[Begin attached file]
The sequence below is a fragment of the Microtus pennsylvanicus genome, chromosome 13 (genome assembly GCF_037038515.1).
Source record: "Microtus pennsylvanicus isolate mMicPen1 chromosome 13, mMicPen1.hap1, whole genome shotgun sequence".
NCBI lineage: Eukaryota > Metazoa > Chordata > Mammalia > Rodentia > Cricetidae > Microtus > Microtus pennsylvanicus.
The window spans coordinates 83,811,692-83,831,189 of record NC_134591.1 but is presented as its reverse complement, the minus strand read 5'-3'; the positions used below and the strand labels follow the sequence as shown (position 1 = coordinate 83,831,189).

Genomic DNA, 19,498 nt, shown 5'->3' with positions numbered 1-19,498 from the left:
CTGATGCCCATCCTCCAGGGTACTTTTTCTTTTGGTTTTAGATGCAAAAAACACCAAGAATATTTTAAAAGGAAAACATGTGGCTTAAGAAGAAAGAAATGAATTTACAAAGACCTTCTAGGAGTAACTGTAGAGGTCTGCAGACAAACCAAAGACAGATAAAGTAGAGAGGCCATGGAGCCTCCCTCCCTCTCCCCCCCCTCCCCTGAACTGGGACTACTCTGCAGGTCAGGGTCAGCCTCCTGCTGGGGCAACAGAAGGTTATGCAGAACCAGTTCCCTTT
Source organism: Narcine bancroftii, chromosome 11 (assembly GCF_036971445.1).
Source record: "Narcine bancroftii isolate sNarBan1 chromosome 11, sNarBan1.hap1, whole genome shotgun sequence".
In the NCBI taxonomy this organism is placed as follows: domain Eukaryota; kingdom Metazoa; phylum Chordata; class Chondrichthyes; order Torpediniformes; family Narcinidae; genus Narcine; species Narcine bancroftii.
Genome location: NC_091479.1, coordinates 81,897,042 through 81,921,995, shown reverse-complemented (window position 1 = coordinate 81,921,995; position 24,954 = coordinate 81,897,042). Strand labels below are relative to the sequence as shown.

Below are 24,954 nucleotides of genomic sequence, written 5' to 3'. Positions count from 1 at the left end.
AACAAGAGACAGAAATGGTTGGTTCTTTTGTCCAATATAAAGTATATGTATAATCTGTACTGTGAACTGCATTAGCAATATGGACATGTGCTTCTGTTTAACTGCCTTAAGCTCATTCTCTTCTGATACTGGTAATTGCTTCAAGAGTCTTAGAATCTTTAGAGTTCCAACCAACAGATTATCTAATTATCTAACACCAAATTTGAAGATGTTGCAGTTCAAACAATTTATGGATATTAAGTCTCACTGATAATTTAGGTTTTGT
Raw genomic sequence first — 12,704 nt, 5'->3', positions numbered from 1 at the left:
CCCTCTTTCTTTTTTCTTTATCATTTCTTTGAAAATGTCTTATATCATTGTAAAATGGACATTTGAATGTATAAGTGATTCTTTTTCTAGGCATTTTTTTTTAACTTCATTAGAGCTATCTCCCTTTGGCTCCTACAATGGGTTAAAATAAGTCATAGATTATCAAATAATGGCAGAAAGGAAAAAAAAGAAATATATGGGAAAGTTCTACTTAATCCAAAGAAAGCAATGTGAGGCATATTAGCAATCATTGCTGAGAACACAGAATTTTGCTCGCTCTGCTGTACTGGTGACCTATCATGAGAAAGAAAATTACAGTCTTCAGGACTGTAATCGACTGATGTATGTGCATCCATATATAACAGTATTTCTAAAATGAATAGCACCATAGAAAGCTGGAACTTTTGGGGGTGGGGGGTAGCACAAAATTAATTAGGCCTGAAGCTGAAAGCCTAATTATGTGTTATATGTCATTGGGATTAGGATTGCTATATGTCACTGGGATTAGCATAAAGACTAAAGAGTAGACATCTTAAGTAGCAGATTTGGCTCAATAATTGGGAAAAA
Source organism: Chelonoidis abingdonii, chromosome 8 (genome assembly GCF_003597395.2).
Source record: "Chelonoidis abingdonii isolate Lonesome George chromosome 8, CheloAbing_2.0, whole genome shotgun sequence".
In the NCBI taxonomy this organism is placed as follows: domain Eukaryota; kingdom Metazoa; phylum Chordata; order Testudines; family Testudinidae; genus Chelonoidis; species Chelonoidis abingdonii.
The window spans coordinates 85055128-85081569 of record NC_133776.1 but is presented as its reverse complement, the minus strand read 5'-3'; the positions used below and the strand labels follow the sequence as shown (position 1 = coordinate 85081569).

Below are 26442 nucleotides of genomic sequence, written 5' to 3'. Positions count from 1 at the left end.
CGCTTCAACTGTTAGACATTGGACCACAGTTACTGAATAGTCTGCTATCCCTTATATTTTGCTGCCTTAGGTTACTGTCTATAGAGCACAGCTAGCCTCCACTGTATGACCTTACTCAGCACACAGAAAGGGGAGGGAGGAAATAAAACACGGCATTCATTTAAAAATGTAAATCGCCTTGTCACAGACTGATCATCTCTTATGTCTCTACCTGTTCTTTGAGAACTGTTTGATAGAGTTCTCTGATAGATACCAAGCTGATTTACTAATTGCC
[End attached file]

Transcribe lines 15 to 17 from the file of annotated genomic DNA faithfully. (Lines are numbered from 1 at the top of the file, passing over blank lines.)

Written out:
Source organism: Chelonoidis abingdonii, chromosome 8 (genome assembly GCF_003597395.2).
Source record: "Chelonoidis abingdonii isolate Lonesome George chromosome 8, CheloAbing_2.0, whole genome shotgun sequence".
In the NCBI taxonomy this organism is placed as follows: domain Eukaryota; kingdom Metazoa; phylum Chordata; order Testudines; family Testudinidae; genus Chelonoidis; species Chelonoidis abingdonii.